Going behind the textbook’s bindings

Irma Hernandez sits in her office adjacent to the bookstore and pulls open a thick white binder stuffed with pages of typed lists. She calls it “The Bible.” It contains all the course information for the entire school and the requests necessary to order books for any course at the Upper School — a process which takes over two months.

“It is definitely one of the biggest operations on campus,” she says flipping through to the 10th grade English section, where 10,000 books were purchased for one year.

The process begins in the spring after departments finalize their lists and turn them into the bookstore. The bookstore orders them from the publishers for the lowest prices. The books are then delivered, catalogued, and if necessary, damaged books are returned. The ordeal of sorting through the thousands of books takes about two months and students are hired over the summer to aid the long process. The main job of all of the student employees is to count, catalogue and sort all of the books. Each individual student has their own book box and it is the job of the students to put the right books for each student in their own box.

“Didax is our lifesaver,” Hernandez said, referring to the school’s computerized organizing system.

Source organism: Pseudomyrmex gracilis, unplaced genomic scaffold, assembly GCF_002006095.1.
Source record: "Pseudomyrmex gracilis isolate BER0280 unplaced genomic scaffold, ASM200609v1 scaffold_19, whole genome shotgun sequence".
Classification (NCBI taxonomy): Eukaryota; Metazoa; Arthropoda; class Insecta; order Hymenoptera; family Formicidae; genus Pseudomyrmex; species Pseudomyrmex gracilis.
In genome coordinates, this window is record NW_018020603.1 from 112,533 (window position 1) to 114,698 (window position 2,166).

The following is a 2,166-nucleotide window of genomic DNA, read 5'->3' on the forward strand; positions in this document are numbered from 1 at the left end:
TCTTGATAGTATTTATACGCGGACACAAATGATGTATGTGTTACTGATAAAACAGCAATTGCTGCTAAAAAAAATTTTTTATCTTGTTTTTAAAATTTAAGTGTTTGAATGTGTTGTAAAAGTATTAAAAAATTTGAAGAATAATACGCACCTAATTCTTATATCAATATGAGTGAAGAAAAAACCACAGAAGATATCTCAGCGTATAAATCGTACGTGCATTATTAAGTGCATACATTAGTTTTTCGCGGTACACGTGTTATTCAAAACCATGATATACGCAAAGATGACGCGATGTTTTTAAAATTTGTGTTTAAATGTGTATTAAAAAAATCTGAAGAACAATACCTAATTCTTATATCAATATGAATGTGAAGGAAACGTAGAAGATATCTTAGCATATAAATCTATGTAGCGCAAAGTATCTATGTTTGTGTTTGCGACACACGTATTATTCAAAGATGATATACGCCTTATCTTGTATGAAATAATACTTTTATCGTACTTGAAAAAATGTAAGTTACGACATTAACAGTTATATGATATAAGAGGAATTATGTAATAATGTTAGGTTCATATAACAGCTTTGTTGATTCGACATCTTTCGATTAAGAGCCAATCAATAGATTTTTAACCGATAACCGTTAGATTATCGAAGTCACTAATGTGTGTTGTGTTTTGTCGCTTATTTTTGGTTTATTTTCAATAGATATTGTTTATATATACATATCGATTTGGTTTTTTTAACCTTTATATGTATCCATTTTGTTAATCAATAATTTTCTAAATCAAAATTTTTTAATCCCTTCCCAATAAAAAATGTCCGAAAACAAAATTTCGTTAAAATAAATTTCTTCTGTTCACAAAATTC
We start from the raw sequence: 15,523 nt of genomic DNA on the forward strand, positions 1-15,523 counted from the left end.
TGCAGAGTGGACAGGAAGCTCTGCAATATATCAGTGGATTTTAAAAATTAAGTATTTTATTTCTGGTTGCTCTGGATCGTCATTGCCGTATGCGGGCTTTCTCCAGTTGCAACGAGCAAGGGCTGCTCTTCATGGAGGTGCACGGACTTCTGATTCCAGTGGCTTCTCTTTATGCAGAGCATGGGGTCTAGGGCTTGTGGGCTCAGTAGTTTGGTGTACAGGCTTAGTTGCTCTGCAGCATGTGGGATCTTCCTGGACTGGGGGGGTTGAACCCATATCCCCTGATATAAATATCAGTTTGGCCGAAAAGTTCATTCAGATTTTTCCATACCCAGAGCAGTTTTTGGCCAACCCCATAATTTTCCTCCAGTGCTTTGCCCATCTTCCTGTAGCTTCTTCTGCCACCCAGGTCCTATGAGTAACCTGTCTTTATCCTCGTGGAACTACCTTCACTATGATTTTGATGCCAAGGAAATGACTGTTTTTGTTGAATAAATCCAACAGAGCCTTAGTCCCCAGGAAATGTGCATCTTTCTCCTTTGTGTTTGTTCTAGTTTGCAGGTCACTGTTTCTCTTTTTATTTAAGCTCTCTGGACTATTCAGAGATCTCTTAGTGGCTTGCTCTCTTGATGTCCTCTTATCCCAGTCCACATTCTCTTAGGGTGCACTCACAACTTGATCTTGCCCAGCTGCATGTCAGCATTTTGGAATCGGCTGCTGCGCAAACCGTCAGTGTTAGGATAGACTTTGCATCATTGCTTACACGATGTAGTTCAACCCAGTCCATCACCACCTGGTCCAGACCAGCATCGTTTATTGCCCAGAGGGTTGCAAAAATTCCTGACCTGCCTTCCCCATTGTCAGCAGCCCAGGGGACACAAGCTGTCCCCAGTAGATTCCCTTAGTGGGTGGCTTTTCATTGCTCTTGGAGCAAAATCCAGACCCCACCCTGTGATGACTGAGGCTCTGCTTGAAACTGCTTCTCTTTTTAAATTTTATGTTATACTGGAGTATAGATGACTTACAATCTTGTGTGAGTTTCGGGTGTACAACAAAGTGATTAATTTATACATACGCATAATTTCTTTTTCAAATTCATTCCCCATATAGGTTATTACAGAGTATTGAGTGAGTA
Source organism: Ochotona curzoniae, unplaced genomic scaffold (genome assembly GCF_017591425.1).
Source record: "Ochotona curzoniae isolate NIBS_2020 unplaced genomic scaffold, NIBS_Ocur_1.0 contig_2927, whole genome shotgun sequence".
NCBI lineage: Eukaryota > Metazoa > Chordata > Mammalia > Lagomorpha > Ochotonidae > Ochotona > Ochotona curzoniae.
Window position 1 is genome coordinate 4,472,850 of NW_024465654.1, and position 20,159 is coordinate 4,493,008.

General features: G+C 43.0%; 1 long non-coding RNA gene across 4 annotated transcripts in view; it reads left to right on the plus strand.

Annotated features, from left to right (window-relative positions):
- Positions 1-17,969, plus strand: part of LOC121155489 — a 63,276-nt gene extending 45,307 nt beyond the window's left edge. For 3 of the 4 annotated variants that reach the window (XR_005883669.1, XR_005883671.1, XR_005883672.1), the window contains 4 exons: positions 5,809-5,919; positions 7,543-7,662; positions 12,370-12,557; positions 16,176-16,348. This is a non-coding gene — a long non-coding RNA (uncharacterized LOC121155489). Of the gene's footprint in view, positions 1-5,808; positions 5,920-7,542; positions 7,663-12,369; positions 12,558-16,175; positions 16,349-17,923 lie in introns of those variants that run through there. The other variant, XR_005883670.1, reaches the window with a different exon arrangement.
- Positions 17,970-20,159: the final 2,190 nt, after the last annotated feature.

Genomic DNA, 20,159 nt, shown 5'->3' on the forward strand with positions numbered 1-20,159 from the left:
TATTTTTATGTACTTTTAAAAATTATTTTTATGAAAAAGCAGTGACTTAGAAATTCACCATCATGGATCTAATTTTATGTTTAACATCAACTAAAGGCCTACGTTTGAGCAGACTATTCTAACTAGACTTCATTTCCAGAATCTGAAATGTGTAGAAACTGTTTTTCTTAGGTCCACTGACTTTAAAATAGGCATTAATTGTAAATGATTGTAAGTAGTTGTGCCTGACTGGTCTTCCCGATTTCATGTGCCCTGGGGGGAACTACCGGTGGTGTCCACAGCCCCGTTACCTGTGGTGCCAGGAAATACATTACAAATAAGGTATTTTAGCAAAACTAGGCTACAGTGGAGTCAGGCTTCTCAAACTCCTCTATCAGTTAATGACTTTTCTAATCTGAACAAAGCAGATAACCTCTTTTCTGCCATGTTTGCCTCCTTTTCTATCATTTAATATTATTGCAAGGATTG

Above Hernandez’s office two floors up, Paula Evans, Math Department Chair, is explaining why her department does not “change books on a whim.” Although teachers do not want to change what they teach, ordering books can be confusing because they have to decide what “packaging to get.” The math department orders over 1,000 books a year.

The math department heavily supplements their books with notes and review materials to “fit an entire notebook,” Evans said. She cited Statistics and Discrete Mathematics as the most supplemented class due to the wide range of topics covered.

Switching books can be a necessity because used books are hard to find and college and SAT expectations keep changing. Edition changes that benefit students are inevitable as well.

“Publishers are making the problems more approachable incorporating [online] materials,” Evans said.

In history as well, books are frequently revised.

“A book may go out of print, we may get tired of a book, there may be a new edition and this prompts us to look for a new book,” History Department Chair Katherine Holmes-Chuba said. “For instance this year the regular U.S. team chose a new book because they had become dissatisfied with the new edition of the old book. So for a year different team members read different text books, and narrowed it down to the one that they choose.”

Larry Weber, English department chair, said he changes an edition when it is physically unstable, unavailable or it offers “esoteric and somewhat useless notes on the text.” There is no policy or limit on the number of books English orders per year.